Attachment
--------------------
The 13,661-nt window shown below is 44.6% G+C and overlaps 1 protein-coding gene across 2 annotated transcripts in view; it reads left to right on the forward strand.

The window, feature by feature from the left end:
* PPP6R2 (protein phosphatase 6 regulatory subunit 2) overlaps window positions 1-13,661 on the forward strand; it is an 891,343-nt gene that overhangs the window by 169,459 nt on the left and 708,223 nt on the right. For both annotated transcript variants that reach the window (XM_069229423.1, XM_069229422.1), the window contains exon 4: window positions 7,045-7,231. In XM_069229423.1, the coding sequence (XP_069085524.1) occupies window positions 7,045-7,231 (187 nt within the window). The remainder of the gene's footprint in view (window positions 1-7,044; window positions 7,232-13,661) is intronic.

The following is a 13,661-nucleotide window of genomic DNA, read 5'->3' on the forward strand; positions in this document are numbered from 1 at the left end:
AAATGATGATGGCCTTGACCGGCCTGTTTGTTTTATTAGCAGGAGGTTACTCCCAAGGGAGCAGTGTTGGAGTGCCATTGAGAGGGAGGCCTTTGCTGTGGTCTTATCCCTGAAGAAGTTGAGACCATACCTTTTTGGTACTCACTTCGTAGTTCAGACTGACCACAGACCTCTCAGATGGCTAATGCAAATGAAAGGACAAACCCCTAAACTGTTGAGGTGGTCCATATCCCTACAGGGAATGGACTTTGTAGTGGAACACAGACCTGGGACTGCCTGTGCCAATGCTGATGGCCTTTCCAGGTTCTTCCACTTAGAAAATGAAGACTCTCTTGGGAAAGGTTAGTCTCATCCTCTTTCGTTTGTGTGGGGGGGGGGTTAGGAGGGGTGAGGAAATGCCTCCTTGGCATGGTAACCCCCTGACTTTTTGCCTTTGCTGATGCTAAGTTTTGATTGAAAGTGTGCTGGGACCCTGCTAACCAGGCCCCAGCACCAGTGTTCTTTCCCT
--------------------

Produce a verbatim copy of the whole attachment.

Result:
The 13,661-nt window shown below is 44.6% G+C and overlaps 1 protein-coding gene across 2 annotated transcripts in view; it reads left to right on the forward strand.

The window, feature by feature from the left end:
* PPP6R2 (protein phosphatase 6 regulatory subunit 2) overlaps window positions 1-13,661 on the forward strand; it is an 891,343-nt gene that overhangs the window by 169,459 nt on the left and 708,223 nt on the right. For both annotated transcript variants that reach the window (XM_069229423.1, XM_069229422.1), the window contains exon 4: window positions 7,045-7,231. In XM_069229423.1, the coding sequence (XP_069085524.1) occupies window positions 7,045-7,231 (187 nt within the window). The remainder of the gene's footprint in view (window positions 1-7,044; window positions 7,232-13,661) is intronic.

The following is a 13,661-nucleotide window of genomic DNA, read 5'->3' on the forward strand; positions in this document are numbered from 1 at the left end:
AAATGATGATGGCCTTGACCGGCCTGTTTGTTTTATTAGCAGGAGGTTACTCCCAAGGGAGCAGTGTTGGAGTGCCATTGAGAGGGAGGCCTTTGCTGTGGTCTTATCCCTGAAGAAGTTGAGACCATACCTTTTTGGTACTCACTTCGTAGTTCAGACTGACCACAGACCTCTCAGATGGCTAATGCAAATGAAAGGACAAACCCCTAAACTGTTGAGGTGGTCCATATCCCTACAGGGAATGGACTTTGTAGTGGAACACAGACCTGGGACTGCCTGTGCCAATGCTGATGGCCTTTCCAGGTTCTTCCACTTAGAAAATGAAGACTCTCTTGGGAAAGGTTAGTCTCATCCTCTTTCGTTTGTGTGGGGGGGGGGTTAGGAGGGGTGAGGAAATGCCTCCTTGGCATGGTAACCCCCTGACTTTTTGCCTTTGCTGATGCTAAGTTTTGATTGAAAGTGTGCTGGGACCCTGCTAACCAGGCCCCAGCACCAGTGTTCTTTCCCT